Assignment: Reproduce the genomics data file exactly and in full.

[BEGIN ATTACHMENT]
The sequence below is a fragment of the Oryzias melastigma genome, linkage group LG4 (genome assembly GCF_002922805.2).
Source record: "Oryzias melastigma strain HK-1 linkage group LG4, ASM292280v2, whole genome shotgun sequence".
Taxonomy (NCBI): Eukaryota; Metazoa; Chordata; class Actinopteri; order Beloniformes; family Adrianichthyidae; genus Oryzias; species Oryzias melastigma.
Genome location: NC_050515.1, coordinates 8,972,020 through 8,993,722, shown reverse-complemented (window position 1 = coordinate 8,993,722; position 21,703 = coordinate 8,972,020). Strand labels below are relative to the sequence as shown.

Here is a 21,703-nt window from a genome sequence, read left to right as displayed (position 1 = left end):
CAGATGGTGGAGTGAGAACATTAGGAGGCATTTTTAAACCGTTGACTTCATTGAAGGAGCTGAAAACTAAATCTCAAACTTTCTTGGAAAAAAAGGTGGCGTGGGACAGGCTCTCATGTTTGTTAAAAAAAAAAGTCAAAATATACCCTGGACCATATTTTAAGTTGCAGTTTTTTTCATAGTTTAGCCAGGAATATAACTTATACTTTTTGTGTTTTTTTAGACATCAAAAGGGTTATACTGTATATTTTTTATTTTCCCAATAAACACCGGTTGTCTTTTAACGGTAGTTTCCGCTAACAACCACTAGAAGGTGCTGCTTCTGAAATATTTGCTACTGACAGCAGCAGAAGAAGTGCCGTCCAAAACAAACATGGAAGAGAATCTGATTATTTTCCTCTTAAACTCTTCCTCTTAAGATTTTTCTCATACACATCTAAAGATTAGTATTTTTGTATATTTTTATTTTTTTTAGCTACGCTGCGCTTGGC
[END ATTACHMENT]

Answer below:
The sequence below is a fragment of the Oryzias melastigma genome, linkage group LG4 (genome assembly GCF_002922805.2).
Source record: "Oryzias melastigma strain HK-1 linkage group LG4, ASM292280v2, whole genome shotgun sequence".
Taxonomy (NCBI): Eukaryota; Metazoa; Chordata; class Actinopteri; order Beloniformes; family Adrianichthyidae; genus Oryzias; species Oryzias melastigma.
Genome location: NC_050515.1, coordinates 8,972,020 through 8,993,722, shown reverse-complemented (window position 1 = coordinate 8,993,722; position 21,703 = coordinate 8,972,020). Strand labels below are relative to the sequence as shown.

Here is a 21,703-nt window from a genome sequence, read left to right as displayed (position 1 = left end):
CAGATGGTGGAGTGAGAACATTAGGAGGCATTTTTAAACCGTTGACTTCATTGAAGGAGCTGAAAACTAAATCTCAAACTTTCTTGGAAAAAAAGGTGGCGTGGGACAGGCTCTCATGTTTGTTAAAAAAAAAAGTCAAAATATACCCTGGACCATATTTTAAGTTGCAGTTTTTTTCATAGTTTAGCCAGGAATATAACTTATACTTTTTGTGTTTTTTTAGACATCAAAAGGGTTATACTGTATATTTTTTATTTTCCCAATAAACACCGGTTGTCTTTTAACGGTAGTTTCCGCTAACAACCACTAGAAGGTGCTGCTTCTGAAATATTTGCTACTGACAGCAGCAGAAGAAGTGCCGTCCAAAACAAACATGGAAGAGAATCTGATTATTTTCCTCTTAAACTCTTCCTCTTAAGATTTTTCTCATACACATCTAAAGATTAGTATTTTTGTATATTTTTATTTTTTTTAGCTACGCTGCGCTTGGC